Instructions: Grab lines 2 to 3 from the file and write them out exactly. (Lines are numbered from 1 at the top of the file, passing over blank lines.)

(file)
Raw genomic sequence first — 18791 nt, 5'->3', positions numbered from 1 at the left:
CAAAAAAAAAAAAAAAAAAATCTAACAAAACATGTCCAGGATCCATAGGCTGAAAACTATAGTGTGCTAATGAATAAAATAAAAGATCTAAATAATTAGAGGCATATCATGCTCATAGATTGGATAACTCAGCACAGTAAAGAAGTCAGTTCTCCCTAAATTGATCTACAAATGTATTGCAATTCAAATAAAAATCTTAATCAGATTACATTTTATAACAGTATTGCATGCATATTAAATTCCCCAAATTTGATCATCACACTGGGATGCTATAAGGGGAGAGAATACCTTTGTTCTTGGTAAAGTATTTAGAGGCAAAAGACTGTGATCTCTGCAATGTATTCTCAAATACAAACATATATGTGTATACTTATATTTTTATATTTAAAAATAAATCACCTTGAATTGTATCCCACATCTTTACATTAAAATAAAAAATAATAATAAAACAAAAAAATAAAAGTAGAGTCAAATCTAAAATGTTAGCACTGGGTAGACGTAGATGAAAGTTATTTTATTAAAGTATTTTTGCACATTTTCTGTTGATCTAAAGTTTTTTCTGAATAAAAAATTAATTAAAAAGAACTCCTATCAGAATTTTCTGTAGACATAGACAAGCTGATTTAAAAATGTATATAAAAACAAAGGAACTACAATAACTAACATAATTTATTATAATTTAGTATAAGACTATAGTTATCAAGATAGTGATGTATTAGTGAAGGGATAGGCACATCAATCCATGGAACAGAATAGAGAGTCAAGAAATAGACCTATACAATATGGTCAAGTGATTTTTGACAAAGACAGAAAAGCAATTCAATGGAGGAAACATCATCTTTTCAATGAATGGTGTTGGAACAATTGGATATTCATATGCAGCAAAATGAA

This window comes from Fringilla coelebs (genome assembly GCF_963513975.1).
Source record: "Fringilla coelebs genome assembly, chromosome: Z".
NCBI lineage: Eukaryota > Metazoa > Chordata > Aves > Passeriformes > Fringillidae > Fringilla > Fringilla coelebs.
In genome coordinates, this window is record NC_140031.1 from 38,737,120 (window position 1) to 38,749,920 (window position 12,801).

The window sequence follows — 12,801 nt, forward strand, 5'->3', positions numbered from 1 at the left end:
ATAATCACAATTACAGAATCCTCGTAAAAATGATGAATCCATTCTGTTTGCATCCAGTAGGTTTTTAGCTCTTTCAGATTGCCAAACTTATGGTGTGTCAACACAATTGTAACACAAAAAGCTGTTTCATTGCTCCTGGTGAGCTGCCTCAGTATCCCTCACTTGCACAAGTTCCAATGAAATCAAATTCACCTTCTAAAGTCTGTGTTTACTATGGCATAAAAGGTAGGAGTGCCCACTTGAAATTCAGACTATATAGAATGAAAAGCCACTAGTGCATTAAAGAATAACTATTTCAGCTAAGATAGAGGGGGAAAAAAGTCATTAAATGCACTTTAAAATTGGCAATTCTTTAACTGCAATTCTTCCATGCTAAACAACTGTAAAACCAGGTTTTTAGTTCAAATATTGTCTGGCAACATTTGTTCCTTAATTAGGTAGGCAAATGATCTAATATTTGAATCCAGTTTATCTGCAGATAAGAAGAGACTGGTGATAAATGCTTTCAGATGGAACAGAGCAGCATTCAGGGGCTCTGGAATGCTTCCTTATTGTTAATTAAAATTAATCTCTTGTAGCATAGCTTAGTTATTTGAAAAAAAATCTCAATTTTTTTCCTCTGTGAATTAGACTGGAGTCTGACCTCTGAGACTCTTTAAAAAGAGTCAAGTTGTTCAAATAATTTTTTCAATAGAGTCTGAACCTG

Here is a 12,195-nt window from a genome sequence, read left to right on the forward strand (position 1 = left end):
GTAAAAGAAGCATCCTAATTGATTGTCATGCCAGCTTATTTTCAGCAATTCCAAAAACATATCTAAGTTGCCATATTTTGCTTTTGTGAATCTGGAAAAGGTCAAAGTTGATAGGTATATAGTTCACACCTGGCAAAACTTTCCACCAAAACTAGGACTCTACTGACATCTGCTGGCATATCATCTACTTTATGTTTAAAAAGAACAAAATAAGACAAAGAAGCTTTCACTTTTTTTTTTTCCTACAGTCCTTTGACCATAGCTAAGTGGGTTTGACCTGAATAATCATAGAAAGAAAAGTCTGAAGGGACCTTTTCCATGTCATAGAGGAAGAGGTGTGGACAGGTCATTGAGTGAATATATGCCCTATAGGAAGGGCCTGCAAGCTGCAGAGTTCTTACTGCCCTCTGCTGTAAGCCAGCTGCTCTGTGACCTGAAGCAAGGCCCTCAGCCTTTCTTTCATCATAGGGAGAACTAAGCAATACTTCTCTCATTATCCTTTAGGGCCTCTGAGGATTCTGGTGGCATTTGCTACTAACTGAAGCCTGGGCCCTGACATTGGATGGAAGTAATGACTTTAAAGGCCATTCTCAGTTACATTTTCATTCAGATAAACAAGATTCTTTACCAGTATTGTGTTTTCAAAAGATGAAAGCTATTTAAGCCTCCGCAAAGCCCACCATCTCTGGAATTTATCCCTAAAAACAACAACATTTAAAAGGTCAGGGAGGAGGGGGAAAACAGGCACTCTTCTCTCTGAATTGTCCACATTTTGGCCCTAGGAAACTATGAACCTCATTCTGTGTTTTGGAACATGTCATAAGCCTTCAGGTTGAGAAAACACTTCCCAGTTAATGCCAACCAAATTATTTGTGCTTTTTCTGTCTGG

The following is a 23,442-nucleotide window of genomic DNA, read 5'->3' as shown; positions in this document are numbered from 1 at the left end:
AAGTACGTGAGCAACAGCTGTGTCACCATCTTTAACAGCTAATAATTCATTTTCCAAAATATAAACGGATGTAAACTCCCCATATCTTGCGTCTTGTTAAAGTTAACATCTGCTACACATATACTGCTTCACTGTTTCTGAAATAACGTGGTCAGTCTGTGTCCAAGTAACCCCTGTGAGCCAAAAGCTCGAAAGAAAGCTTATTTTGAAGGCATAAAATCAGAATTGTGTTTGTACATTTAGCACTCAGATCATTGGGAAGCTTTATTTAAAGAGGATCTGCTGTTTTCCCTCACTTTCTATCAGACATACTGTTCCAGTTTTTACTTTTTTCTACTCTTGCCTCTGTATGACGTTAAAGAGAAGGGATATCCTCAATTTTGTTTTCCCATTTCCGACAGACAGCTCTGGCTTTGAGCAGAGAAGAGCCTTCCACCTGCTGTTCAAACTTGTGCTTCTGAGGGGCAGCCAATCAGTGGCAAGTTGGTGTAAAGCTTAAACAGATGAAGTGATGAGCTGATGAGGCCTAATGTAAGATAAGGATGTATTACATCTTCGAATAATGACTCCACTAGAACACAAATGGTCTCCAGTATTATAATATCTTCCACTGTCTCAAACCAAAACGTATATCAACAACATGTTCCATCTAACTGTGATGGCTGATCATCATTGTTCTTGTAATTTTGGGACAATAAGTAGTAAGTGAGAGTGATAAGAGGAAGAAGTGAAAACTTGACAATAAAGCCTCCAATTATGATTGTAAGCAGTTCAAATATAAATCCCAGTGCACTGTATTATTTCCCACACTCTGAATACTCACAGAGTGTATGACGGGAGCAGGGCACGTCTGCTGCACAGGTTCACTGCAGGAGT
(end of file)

CAAAAAAAAAAAAAAAAAAATCTAACAAAACATGTCCAGGATCCATAGGCTGAAAACTATAGTGTGCTAATGAATAAAATAAAAGATCTAAATAATTAGAGGCATATCATGCTCATAGATTGGATAACTCAGCACAGTAAAGAAGTCAGTTCTCCCTAAATTGATCTACAAATGTATTGCAATTCAAATAAAAATCTTAATCAGATTACATTTTATAACAGTATTGCATGCATATTAAATTCCCCAAATTTGATCATCACACTGGGATGCTATAAGGGGAGAGAATACCTTTGTTCTTGGTAAAGTATTTAGAGGCAAAAGACTGTGATCTCTGCAATGTATTCTCAAATACAAACATATATGTGTATACTTATATTTTTATATTTAAAAATAAATCACCTTGAATTGTATCCCACATCTTTACATTAAAATAAAAAATAATAATAAAACAAAAAAATAAAAGTAGAGTCAAATCTAAAATGTTAGCACTGGGTAGACGTAGATGAAAGTTATTTTATTAAAGTATTTTTGCACATTTTCTGTTGATCTAAAGTTTTTTCTGAATAAAAAATTAATTAAAAAGAACTCCTATCAGAATTTTCTGTAGACATAGACAAGCTGATTTAAAAATGTATATAAAAACAAAGGAACTACAATAACTAACATAATTTATTATAATTTAGTATAAGACTATAGTTATCAAGATAGTGATGTATTAGTGAAGGGATAGGCACATCAATCCATGGAACAGAATAGAGAGTCAAGAAATAGACCTATACAATATGGTCAAGTGATTTTTGACAAAGACAGAAAAGCAATTCAATGGAGGAAACATCATCTTTTCAATGAATGGTGTTGGAACAATTGGATATTCATATGCAGCAAAATGAA

This window comes from Fringilla coelebs (genome assembly GCF_963513975.1).